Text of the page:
Uses of Portfolios

Much of the literature on portfolio assessment has focused on portfolios as a way to integrate assessment and instruction and to promote meaningful classroom learning. Many advocates of this function believe that a successful portfolio assessment program requires the ongoing involvement of students in the creation and assessment process. Portfolio design should provide students with the opportunities to become more reflective about their own work, while demonstrating their abilities to learn and achieve in academics.

For example, some feel it is important for teachers and students to work together to prioritize the criteria that will be used as a basis for assessing and evaluating student progress. During the instructional process, students and teachers work together to identify significant pieces of work and the processes required for the portfolio. As students develop their portfolio, they are able to receive feedback from peers and teachers about their work. Because of the greater amount of time required for portfolio projects, there is a greater opportunity for introspection and collaborative reflection. This allows students to reflect and report about their own thinking processes as they monitor their own comprehension and observe their emerging understanding of subjects and skills. The portfolio process is dynamic and is affected by the interaction between students and teachers.

Portfolio assessments can also serve summative assessment purposes in the classroom, serving as the basis for letter grades. Student conferences at key points during the year can also be part of the summative process. Such conferences involve the student and teacher (and perhaps the parent) in joint review of the completion of the portfolio components, in querying the cognitive processes related to artifact selection, and in dealing with other relevant issues, such as students' perceptions of individual progress in reaching academic outcomes.

Subject Enrichment Activities Importance

What is the purpose of recreation? Should Subject enrichment activities be optional or do we require them? A common goal for both education and recreation is to enhance the lives of people of all ages. Through recreation individuals can find the motivation to lead a productive life. Enrichment activities can help students generate patterns for creative proficiency, build good character, initiate an engaged mode for learning, and find purpose in life.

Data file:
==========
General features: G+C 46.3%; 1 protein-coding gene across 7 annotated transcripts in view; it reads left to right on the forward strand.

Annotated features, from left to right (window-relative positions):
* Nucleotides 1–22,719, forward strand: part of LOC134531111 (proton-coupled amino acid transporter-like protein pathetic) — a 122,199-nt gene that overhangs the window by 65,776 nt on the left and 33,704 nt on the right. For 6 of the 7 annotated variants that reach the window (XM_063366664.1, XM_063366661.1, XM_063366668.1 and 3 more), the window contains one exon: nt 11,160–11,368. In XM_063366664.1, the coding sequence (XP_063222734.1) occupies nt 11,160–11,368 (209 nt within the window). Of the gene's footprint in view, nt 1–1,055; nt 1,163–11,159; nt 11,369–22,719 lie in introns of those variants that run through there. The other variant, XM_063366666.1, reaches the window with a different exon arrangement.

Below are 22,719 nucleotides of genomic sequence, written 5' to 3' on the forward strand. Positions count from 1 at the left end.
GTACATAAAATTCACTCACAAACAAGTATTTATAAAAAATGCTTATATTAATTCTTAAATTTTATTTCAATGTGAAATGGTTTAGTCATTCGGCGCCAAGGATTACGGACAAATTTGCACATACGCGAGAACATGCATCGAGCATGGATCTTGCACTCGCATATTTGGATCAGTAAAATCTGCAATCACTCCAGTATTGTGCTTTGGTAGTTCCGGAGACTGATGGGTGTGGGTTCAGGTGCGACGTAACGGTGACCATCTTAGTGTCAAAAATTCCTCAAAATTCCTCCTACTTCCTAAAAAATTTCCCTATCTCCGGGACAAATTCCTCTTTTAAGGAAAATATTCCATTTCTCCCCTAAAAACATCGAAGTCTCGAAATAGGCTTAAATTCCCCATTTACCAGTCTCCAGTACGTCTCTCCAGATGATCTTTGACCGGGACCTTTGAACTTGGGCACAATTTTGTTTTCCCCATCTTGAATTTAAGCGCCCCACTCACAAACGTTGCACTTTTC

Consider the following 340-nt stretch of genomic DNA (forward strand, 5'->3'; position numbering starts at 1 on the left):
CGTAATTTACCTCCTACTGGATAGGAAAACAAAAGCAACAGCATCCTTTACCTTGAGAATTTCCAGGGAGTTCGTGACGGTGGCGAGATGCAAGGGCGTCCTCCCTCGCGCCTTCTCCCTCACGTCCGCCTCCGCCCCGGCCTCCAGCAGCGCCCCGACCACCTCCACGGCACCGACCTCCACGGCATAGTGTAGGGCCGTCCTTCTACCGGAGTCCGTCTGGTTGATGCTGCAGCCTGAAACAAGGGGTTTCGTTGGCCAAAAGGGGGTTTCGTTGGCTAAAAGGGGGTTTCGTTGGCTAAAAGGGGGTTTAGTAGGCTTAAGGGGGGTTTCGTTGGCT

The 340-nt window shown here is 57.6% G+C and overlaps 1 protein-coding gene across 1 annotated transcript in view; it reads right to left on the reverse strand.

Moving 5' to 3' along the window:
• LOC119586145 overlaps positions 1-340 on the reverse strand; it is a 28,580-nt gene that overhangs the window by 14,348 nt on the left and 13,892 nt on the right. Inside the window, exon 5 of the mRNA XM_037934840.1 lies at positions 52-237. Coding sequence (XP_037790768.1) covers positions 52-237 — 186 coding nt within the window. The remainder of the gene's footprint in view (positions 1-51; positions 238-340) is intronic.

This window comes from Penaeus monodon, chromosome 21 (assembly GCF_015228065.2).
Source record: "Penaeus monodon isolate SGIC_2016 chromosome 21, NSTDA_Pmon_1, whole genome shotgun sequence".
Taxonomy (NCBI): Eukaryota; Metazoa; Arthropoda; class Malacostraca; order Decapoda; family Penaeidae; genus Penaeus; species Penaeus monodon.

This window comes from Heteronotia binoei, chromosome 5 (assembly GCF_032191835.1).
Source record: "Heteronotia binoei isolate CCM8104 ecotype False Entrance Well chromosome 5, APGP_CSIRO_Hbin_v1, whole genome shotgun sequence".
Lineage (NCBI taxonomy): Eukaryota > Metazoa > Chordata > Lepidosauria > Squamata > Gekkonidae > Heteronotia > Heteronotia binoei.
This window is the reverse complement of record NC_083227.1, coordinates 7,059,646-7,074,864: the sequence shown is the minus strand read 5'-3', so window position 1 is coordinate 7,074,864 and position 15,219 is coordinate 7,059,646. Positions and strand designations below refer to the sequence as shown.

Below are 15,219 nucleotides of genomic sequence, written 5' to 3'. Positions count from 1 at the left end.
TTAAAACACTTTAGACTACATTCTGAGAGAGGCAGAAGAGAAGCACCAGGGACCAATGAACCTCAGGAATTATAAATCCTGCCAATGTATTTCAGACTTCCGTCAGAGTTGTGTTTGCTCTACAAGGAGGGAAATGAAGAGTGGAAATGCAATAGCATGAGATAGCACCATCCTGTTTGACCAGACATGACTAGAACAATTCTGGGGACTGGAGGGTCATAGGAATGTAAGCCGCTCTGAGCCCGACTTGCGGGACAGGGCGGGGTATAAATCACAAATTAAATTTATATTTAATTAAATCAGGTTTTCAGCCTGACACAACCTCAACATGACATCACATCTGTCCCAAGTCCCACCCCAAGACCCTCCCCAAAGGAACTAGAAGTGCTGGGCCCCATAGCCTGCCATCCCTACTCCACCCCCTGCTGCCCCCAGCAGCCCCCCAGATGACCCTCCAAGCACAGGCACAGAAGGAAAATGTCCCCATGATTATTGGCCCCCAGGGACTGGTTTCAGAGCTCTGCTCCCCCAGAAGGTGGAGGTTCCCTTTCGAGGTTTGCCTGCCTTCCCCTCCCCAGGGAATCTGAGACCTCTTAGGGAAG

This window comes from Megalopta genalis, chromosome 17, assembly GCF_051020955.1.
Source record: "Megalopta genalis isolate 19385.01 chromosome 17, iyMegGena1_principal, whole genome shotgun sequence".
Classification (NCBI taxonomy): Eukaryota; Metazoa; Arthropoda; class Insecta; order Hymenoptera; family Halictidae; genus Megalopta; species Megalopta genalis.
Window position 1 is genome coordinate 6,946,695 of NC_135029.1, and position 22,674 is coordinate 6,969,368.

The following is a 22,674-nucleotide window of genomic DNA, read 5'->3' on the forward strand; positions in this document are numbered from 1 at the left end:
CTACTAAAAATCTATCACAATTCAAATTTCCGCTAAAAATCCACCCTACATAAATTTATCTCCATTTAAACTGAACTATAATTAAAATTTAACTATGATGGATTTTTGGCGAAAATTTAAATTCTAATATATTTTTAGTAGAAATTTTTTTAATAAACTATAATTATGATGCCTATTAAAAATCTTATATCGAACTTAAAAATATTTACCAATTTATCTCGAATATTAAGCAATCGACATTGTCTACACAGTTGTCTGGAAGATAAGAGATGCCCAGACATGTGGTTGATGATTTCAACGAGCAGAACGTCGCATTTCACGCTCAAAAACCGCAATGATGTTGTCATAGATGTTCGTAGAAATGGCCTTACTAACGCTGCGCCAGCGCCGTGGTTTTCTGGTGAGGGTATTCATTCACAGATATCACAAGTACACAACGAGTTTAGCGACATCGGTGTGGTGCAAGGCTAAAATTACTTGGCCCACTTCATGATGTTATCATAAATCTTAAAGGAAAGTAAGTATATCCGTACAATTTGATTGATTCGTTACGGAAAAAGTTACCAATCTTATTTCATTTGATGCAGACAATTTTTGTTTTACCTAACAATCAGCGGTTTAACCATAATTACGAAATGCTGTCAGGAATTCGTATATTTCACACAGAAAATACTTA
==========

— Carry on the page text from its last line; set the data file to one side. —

How do Subject enrichment activities generate patterns for creative proficiency? The achievement goal theory is one of the popular approaches to understand what motivates a person. It refers to how students respond or react to an experience and how they achieve goals. There are two significant goal types: task-involved and ego-involved. The task-involved goal focuses on getting better at something through training and incremental mastery learning. Ego-involved goals strive to be better than others.          

Task Involved goals focuses on getting better at something through training and incremental mastery learning. Ego-involved goals strive to be better than others. Task-involved goals, rather than ego-involved goals, have a better chance to be aligned with adaptive motivational patterns including such practices as working hard, choosing harder learning tasks and believing that  accomplishments are a result of the effort  invested. Enrichment activities can be a vehicle to teach the attitudes and habits required to do well in other subjects and other areas of life.

If students learn to motivate themselves, discipline their minds, work hard, create and implement their study plans, and seek help when needed, they will be well equipped not only for the challenges in college but for success in future endeavors. Two essential aspects of motivation are the viewpoints about how good one is and how much value one sees in the activity. When individuals feel they can do something well, they invest more effort, energy, and time into their tasks. In the same way, when people feel the activity brings value to them, whether the value is in its interest, importance, usefulness, or enjoyment, they persist beyond distraction, difficulties, or obstacles. The challenge for educators is not only to grasp their student’s attention but to see them take initiative.

Our educational system focuses on developing knowledge, skills, and creative talents but what about the more fundamental dimension of educating students to grow their empathy, spirituality, and desire to be good? One of my goals for providing enrichment activities is to balance the emphasis of professional abilities with good character traits and moral standards of influence and responsibility. Enrichment activities can be anything from service projects to walks in nature, sports to book reading, hands on projects to research papers,  or work experience.


About our guest author-

Abhinav Mukerji (MA, MBA, B.ed), an enthusiastic professional educator with 17 years of progressive experience in overall administrative and academic duties in the field of education, of CBSE syllabus schools.